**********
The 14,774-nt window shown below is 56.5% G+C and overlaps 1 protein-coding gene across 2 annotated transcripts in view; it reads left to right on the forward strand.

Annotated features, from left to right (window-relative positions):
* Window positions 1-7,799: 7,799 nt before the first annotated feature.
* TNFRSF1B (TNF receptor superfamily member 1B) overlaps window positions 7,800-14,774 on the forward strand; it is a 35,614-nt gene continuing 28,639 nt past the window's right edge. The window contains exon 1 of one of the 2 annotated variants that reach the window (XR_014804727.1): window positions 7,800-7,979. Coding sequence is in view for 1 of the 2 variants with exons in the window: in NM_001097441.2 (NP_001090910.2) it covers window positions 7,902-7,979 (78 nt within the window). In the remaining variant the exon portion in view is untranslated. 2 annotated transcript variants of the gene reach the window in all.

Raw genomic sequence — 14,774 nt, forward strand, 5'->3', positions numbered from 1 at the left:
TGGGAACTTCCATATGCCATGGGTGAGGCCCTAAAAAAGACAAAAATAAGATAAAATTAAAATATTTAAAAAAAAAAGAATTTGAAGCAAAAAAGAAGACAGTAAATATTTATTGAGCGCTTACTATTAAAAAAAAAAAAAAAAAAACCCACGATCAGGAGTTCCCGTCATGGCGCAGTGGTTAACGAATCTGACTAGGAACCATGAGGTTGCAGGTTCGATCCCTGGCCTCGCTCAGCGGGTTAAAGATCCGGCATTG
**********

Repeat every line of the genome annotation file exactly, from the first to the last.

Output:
The 14,774-nt window shown below is 56.5% G+C and overlaps 1 protein-coding gene across 2 annotated transcripts in view; it reads left to right on the forward strand.

Annotated features, from left to right (window-relative positions):
* Window positions 1-7,799: 7,799 nt before the first annotated feature.
* TNFRSF1B (TNF receptor superfamily member 1B) overlaps window positions 7,800-14,774 on the forward strand; it is a 35,614-nt gene continuing 28,639 nt past the window's right edge. The window contains exon 1 of one of the 2 annotated variants that reach the window (XR_014804727.1): window positions 7,800-7,979. Coding sequence is in view for 1 of the 2 variants with exons in the window: in NM_001097441.2 (NP_001090910.2) it covers window positions 7,902-7,979 (78 nt within the window). In the remaining variant the exon portion in view is untranslated. 2 annotated transcript variants of the gene reach the window in all.

Raw genomic sequence — 14,774 nt, forward strand, 5'->3', positions numbered from 1 at the left:
TGGGAACTTCCATATGCCATGGGTGAGGCCCTAAAAAAGACAAAAATAAGATAAAATTAAAATATTTAAAAAAAAAAGAATTTGAAGCAAAAAAGAAGACAGTAAATATTTATTGAGCGCTTACTATTAAAAAAAAAAAAAAAAAAACCCACGATCAGGAGTTCCCGTCATGGCGCAGTGGTTAACGAATCTGACTAGGAACCATGAGGTTGCAGGTTCGATCCCTGGCCTCGCTCAGCGGGTTAAAGATCCGGCATTG